Greene em­braces fresh tack, clean slate

The Detroit News - - TIGERS - BY CHRIS MCCOSKY The Detroit News

Lake­land, Fla. — Shane Greene will look you in the eye and tell you, straight up, he wasn’t in­jured last sea­son. Yes, he had to shut it down for 10 days last July with a dead arm, and some­times the fin­gers on his pitch­ing hand will still tin­gle and go numb, es­pe­cially on cold days.

But that’s just residue from the neu­ri­tis he’s dealt with since 2015. That had noth­ing to do with his rocky ride last sea­son.

“Just fa­tigue,” he said Fri­day af­ter throw­ing his first bullpen of the spring. “Men­tally and phys­i­cally, last year was a roller-coaster ride for me. I was just as men­tally ex­hausted as I was phys­i­cally at the end of the year.”

The 5.12 ERA, the 4.61 FIP (field­ing in­de­pen­dent pitch­ing), the 1.374 WHIP, the 12 home runs al­lowed in 631⁄3 in­nings, the six blown saves and six losses, the .292 bat­ting av­er­age and .508 slug­ging per­cent­age by right-handed hit­ters, whom he has dom­i­nated over his ca­reer — all paint the bleak pic­ture that 2018 was for the Tigers’ closer.

“Base­ball will hap­pen,” Greene said. “It will hum­ble you. It’ll be nice when some of those home runs turn into fly balls to the warn­ing track.”

It wasn’t all bad. Greene posted 32 saves, which was tied for fourth most in the Amer­i­can League and sev­enth in base­ball, and he had a 3.6-1 strike­out-towalk ra­tio. But when he did hit that prover­bial wall some­time in Au­gust, it didn’t give an inch.

Over his last 25 ap­pear­ances, oppo- nents’ slash-line against Greene was a gaudy .302/.361/.531. He posted a 6.94 ERA and 1.58 WHIP over that span. Be­cause of that late-sea­son fade, he’s changed his off­sea­son ap­proach — dras­ti­cally for him.

“I gave my­self a lit­tle bit more of a break in the off­sea­son,” said Greene, a no­to­ri­ous gym rat in the off­sea­son. “For the first time in my life I feel like I can ac­tu­ally use spring train­ing to get ready, in­stead of get­ting ready for spring train­ing.

“I am kind of us­ing that to my ad­van­tage, and hope­fully that will make my sea­son seem shorter, not longer.”

It had to seem so strange for Greene to wait un­til Feb. 8 to through his first bullpen. And his daily rou­tine go­ing for­ward is go­ing to be dif­fer­ent, and take some get­ting used to, as well.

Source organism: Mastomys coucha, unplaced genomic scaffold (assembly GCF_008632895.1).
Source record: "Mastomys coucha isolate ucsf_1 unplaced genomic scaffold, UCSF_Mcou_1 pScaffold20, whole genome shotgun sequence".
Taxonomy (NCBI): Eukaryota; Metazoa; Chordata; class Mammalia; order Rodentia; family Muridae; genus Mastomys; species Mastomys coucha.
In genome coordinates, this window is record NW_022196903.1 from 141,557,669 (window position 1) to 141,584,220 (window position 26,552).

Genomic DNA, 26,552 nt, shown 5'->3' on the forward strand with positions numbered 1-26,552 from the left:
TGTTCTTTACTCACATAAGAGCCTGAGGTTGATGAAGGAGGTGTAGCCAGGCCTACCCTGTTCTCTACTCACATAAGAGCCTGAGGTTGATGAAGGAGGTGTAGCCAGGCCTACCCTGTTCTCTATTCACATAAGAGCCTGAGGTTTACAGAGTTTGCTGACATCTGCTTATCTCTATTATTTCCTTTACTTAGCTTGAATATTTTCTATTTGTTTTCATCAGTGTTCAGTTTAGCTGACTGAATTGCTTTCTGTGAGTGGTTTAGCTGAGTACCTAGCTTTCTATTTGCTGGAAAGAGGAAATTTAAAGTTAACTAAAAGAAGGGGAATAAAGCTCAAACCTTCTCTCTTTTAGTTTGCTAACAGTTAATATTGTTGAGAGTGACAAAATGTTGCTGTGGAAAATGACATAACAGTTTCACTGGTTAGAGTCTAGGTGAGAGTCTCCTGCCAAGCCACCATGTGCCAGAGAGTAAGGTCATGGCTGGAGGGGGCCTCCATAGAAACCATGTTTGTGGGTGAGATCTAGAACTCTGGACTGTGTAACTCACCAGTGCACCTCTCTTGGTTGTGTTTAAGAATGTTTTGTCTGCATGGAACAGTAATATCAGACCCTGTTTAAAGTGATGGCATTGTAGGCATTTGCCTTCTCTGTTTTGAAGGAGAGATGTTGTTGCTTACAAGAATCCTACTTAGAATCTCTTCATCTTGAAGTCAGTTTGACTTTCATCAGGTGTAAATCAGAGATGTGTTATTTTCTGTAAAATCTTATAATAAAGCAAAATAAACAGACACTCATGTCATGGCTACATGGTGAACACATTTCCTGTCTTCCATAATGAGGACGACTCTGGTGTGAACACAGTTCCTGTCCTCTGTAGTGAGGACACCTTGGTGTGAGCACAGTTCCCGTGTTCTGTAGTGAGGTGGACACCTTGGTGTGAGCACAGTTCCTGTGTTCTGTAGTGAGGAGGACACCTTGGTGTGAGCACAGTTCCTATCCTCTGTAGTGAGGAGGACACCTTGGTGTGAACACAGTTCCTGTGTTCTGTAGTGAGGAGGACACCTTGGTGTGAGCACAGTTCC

“I do a lot on a daily ba­sis,” he said. “My dis­ci­pline is there be­cause I am in the weight room ev­ery day mak­ing sure I am ready. But at the same time, I am go­ing to change my pro­gram a lit­tle bit. I am go­ing to have more of a set pro­gram.

“Be­fore I would just lis­ten to my body ev­ery day to de­ter­mine what I did that day. This year I am go­ing to sit down and make a set pro­gram — on Mon­day I will do this, on Tues­day I will do this, etc. This way I can make sure I do what I need to do, but not to do too much.”

Re­mem­ber, too, last year was Greene’s first full sea­son as closer. Nei­ther his mind nor body, re­gard­less of how hard he trained both, were ready for the toll that ex­tracted. Think about this: More than half of the Tigers games last sea­son, 83, were de­cided by one or two runs.

That means Greene, as the closer, needed to be warm and ready to go in the ma­jor­ity of those games.

“You don’t re­al­ize how many times you get ready to pitch in the game and you don’t get in,” he said. “As a closer, if we are los­ing by a run, I am get­ting ready. I’ve got to be ready. I wasn’t aware that was go­ing to be a thing as a closer. But now I know.”

He worked in 66 games and he prob­a­bly warmed up with­out be­ing used in at least an­other 10 or more.

“The good news is, we were in a lot of close games. That’s what that means,” he said. “Had we won more of those games, I would’ve pitched in more of them and then I would prob­a­bly have had more days off where Joe (Jimenez) would’ve closed. I learned a lot from last year and I am go­ing to carry it over to this year.”

Whether it was due to the fa­tigue or not, the re­al­ity is, Greene’s reper­toire wasn’t as con­sis­tently nasty as it was in 2017. His spin rate and ve­loc­ity were down on all three of his pri­mary pitches last sea­son. And, cor­re­spond­ingly, dam­age by hit­ters was up on all three.

Greene, if he ever even looked at them, has deleted those num­bers from his mind. It’s a new year and clean slate.

“I try to set goals I can con­trol,” he said. “I can’t con­trol what the score is when I get into a game. I can’t con­trol how many save op­por­tu­ni­ties I get. What I can con­trol is my pitch ef­fi­ciency when I am in there. Not giv­ing up free bases. Last year my goal was to walk less guys than I did the pre­vi­ous year, and I did that. That’s my goal again this year.

“And to make pitches when I need to. Last year I got into some pitcher’s counts and tried to do too much and paid for it a lot.”

Greene, who signed a one-year, $4 mil­lion deal ahead of ar­bi­tra­tion last month, comes to camp as the closer, though Jimenez, an All-Star last sea­son in the setup role, is knock­ing on that door. Greene and Jimenez have formed a tight bond the last two sea­sons. Jimenez is the go-to guy for many of the young Latin pitch­ers and Greene is the dean of the bullpen now.

“I don’t re­ally view my­self as a leader,” Greene said. “I’ve never been that guy. I’ve al­ways been the un­der­dog try­ing to work in the shad­ows. Maybe I lead by ex­am­ple, do­ing what I do on the field.”

Robin Buck­son/Detroit News

Tigers closer Shane Greene’s 32 saves were tied for fourth in the Amer­i­can League and sev­enth in the ma­jors.

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